MALIBU (CBSLA.com) — “Anyone can accomplish their goals if they set their mind to it,” says Chris Jolly of Playa Vista.
He should know.
Jolly participated in Sunday’s Nautica Malibu Triathlon and placed first in the Men’s Para Division.
Jolly, a below-the-knee amputee, has participated in nine triathlons before Sunday. This win marked his first for the competition in Zuma Beach, which included a half-mile ocean swim, 18-mile bike ride, four-mile run.
“I first started this in 2009,” Jolly told CBS Los Angeles, explaining that he’s participated in the Malibu triathlon every year since with the exception of one year.
“It was about six years ago I got a running prosthetic. When I got that, I was just so excited because I could run much better than I ever had before,” said Jolly.
A friend then recommended, since he was running so well, that he participate in the triathlon.
At first he was apprehensive. He had never been a distance swimmer, but after taking private lessons and joining a master’s swim program, Jolly says he finally believed he could do it.
“I went three or four times a week, every week, before I finally felt like, ‘maybe I can do this,’ ” he said.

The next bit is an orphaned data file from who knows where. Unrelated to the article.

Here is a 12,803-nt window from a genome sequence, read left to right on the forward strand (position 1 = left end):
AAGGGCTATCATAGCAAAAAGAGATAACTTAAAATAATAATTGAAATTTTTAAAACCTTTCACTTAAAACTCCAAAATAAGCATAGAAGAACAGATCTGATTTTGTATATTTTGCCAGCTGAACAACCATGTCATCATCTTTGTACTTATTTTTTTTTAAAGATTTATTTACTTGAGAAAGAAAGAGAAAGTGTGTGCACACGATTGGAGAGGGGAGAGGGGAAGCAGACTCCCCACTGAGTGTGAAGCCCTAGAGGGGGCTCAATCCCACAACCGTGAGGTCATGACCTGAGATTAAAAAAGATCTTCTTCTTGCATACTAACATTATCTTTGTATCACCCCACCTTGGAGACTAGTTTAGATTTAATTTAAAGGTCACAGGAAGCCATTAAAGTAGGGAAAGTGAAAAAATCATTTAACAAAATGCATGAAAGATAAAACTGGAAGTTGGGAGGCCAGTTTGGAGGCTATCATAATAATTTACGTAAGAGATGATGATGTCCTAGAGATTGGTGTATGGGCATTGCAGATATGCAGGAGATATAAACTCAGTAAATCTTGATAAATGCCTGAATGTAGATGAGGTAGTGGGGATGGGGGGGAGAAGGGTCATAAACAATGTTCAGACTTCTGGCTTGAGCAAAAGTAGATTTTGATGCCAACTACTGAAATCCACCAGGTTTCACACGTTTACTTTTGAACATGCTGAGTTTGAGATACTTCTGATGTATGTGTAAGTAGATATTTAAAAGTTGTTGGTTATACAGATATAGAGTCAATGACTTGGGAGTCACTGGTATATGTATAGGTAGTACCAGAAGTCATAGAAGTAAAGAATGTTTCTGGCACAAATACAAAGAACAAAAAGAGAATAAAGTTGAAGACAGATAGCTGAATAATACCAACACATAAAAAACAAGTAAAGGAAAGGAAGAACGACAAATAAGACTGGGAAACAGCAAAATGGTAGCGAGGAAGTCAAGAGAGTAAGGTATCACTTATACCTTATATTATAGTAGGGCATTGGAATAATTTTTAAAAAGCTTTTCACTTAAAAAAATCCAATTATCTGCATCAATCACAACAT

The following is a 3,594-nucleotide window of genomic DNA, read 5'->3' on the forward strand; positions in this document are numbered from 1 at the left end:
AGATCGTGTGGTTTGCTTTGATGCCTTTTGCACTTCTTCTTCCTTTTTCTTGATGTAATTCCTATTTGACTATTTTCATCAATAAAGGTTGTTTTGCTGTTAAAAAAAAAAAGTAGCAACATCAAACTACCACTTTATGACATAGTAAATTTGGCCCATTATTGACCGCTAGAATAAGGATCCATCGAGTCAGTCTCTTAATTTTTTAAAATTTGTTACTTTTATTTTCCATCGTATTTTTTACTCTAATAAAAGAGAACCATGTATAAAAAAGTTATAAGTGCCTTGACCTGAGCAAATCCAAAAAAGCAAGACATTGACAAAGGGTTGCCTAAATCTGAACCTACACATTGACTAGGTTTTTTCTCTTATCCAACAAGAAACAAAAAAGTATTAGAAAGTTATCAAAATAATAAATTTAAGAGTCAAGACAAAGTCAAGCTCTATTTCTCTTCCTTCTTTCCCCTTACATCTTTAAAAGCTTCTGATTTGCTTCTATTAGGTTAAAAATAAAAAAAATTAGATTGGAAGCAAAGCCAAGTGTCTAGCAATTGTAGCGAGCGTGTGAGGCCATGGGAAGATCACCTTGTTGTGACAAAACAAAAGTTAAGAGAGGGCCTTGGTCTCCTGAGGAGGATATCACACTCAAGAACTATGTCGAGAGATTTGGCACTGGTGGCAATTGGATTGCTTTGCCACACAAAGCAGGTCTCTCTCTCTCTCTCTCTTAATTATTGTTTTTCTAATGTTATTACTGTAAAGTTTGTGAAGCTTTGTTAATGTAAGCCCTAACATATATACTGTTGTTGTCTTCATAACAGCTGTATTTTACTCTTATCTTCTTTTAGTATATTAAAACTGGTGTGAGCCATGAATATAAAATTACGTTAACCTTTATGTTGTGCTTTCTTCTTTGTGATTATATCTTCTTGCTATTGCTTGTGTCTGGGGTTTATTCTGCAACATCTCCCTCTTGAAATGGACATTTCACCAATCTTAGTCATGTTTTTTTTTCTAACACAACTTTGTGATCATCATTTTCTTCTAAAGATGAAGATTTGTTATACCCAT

Born in Maryland but raised in Tennessee, Jolly has worked all over as a photojournalist, including for KCBS-TV in the late-90s. He currently works for CBS News as a video editor.
A portion of his leg was amputated more than 20 years ago as a result of an accident while on assignment for another news organization in Phoenix, Arizona.
“I was working on a story about retired veterinarian, who was driving an antique farm tractor,” he recalls of the July 26, 1994 incident.
The veterinarian was expected to end his journey in Scottsdale, where friends planned to hold a parade for him. Jolly was asked if he’d like to join him on the back of the tractor during the parade. He agreed.
As they went down the parade route, Jolly says the tractor made a sudden right-turn and threw his body off balance, resulting in his foot getting caught in the spokes of the wheel.
Ultimately, he was “able to receive a prosthetic that restores energy” by utilizing a portion of his healthy leg, allowing him to remain active.
Jolly trained for Sunday’s triathlon for three months and raised more than $5,000, fundraising efforts which will benefit the pediatric cancer research program at Children’s Hospital Los Angeles. CBS Corporation sponsored a team of 49 employees in this year’s race.
Jolly says he even had to rent a bike for the triathlon after his Litespeed was stolen six weeks ago from his apartment complex in Playa Vista.
“I filed a police report, but I know I’m never gonna see it again,” said Jolly, who explains that the bike had sentimental value as well.
Despite the odds, Jolly peddled on in Sunday’s race, completing the bike portion in 59 minutes; the swim in just under 14 minutes; and the run in just over 37 minutes, according to online results.
“When I had my accident I resolved that I was not going to let it prevent me from doing anything and I enjoy challenging myself to see just how far I can push myself,” he said.
“I’m not really out there to win it,” he added. “That’s always nice, but it’s more of me trying to stay active.”